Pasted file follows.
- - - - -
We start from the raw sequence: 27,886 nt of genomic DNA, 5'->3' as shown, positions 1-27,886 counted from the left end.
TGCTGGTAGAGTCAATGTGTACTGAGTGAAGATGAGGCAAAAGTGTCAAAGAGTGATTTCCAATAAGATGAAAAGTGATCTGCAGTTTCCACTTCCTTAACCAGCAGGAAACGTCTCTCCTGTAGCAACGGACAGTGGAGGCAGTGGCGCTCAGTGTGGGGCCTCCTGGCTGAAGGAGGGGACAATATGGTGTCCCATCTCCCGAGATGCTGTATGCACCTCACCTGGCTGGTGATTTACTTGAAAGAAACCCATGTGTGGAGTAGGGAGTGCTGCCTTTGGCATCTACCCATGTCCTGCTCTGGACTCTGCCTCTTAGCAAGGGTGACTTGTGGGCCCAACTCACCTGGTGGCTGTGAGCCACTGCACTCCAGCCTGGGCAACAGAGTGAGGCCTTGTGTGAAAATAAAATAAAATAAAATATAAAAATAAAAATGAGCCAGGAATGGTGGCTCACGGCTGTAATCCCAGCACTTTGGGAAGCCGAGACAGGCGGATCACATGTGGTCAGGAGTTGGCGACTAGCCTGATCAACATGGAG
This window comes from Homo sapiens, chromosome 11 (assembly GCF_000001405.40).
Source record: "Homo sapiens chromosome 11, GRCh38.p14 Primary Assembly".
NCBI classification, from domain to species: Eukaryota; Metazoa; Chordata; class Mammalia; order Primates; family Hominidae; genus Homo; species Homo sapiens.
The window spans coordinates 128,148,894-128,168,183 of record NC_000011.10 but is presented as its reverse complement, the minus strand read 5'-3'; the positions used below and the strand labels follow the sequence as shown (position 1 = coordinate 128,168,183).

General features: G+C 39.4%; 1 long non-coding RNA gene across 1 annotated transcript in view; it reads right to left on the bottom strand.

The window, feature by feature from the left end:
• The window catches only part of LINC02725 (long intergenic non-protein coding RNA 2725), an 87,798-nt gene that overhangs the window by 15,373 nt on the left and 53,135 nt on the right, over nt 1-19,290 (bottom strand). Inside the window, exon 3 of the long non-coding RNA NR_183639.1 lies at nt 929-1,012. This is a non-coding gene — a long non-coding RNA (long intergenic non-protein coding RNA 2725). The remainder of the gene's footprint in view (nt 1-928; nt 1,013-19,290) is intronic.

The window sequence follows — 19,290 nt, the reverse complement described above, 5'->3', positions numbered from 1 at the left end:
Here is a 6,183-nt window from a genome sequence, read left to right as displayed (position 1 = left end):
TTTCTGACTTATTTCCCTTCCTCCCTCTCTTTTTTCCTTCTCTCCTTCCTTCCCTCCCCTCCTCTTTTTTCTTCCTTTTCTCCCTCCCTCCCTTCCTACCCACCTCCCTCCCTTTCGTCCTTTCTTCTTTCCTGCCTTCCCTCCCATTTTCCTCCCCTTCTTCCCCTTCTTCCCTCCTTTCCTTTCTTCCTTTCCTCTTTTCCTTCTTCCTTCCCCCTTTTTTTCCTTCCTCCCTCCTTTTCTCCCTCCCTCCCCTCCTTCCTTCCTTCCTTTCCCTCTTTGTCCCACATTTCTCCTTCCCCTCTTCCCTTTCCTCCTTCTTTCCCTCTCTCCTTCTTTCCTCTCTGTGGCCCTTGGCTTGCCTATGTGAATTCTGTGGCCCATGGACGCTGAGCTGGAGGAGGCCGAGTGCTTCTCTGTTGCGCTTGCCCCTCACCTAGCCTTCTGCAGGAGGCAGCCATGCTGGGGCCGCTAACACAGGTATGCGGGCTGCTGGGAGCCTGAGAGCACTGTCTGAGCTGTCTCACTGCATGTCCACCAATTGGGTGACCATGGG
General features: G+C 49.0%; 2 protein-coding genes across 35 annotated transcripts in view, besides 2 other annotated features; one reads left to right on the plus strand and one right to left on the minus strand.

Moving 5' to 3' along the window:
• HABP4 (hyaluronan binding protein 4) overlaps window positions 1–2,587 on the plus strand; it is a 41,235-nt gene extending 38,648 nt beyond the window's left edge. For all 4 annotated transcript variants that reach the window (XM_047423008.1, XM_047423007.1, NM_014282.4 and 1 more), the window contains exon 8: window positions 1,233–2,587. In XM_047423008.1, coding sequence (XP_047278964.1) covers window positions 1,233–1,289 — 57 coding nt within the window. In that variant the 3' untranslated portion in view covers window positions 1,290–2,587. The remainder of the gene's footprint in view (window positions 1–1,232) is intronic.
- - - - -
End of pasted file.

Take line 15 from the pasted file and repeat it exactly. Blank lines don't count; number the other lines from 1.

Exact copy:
• HABP4 (hyaluronan binding protein 4) overlaps window positions 1–2,587 on the plus strand; it is a 41,235-nt gene extending 38,648 nt beyond the window's left edge. For all 4 annotated transcript variants that reach the window (XM_047423008.1, XM_047423007.1, NM_014282.4 and 1 more), the window contains exon 8: window positions 1,233–2,587. In XM_047423008.1, coding sequence (XP_047278964.1) covers window positions 1,233–1,289 — 57 coding nt within the window. In that variant the 3' untranslated portion in view covers window positions 1,290–2,587. The remainder of the gene's footprint in view (window positions 1–1,232) is intronic.